Lee’s fellow board members said: “His unmatched business acumen, pragmatism, and wit elevated board conversations and made him a natural leader. But it was his passion for the arts—which he shared with his late mother, the esteemed collector Micki Lee—as well as his steadfast commitment to making art accessible to all, that has made an indelible mark on the museum and numerous arts and cultural institutions.”
At the same time, Lee was becoming a frequent presence at Christie’s and Sotheby’s salerooms, paying record prices for works by Arshile Gorky and Sigmar Polke, as Carol Vogel would attest again and again in reporting for the New York Times.
In May 1994, he bought Pollock’s Number 22, a small, dense drip painting from 1949, for $1.7 million. The work, which has remained in his collection, could be worth $40 million or more now, according to auction experts.
He picked up the pace in 1995, the year he divorced Barbara Fish, his wife of 27 years. That November, he set an auction record for Arshile Gorky with the $3.96 million purchase of Scent of Apricots on the Fields (1944). (It’s unclear if the work remains in the family collection, but it hasn’t returned to auction, according to Artnet Price Database.)
Privately, Lee bought Rothko’s nearly 8-foot-tall Olive Over Red (1956), according to David Anfam’s catalogue raisonné, Mark Rothko: The Works on Canvas. The Rothko still hangs in his living room, according to people familiar with the collection; it could be worth about $40 million, according to auction specialists.
Tenenbaum, whom Lee married in 1996, became his collecting partner. She is a trustee of the Met and serves on several other prominent cultural boards in New York.
“She was very much by his side thinking through these choices,” Anderson said, “what they collected and the ways in which they supported individual artists. And I think that hybrid was important for him.”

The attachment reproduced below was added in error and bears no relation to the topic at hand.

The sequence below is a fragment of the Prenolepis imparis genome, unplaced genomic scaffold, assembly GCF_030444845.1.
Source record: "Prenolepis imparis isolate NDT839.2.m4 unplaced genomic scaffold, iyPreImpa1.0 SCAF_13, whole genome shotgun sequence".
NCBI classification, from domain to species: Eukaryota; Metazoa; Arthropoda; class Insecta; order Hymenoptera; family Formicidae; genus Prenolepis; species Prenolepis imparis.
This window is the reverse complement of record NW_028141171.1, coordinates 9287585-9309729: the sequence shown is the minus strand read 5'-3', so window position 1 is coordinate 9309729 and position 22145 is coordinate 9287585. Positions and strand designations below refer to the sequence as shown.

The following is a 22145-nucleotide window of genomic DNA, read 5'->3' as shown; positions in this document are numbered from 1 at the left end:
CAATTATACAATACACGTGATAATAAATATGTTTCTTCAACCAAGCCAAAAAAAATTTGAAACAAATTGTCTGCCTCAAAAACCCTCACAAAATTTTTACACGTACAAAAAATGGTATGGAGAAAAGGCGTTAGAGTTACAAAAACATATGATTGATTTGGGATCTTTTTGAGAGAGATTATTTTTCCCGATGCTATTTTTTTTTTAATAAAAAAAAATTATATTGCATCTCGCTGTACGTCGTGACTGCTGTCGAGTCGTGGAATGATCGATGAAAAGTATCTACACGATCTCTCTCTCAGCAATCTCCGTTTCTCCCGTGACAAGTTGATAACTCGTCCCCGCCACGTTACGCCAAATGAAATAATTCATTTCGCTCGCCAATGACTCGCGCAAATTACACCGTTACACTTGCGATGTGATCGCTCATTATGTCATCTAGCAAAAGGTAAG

Tenenbaum spoke with me about the origin of the couple’s photography collection three years ago, when it was shown at the Met.
“He was getting divorced from his wife,” she told me then. “They had a big art collection, mostly old masters. I didn’t care for that stuff. I was only 32. He said, ‘Let’s start over. Go buy some stuff.’”
Her first acquisition was Cindy Sherman’s photo of a hitchhiker, Untitled Film Still #48, which she bought at auction. The work, which would later become the cover image for the Met’s book on their photography exhibition, is among Sherman’s most expensive at auction. In 2015, another example from the edition of three fetched $2.9 million at Christie’s.
Lee’s own collecting roots went back to his parents, and especially his mother Micki Lee, who “had an eye and taste ahead of her time,” Vogel wrote. They were early supporters of Jasper Johns and Robert Rauschenberg, often buying freshly made works from Leo Castelli Gallery. One such work was Weeping Women, a painting by Johns, that in 2006 made its way to billionaire David Geffen via Si Newhouse, according to Vogel. Geffen said this week that he still owns the piece.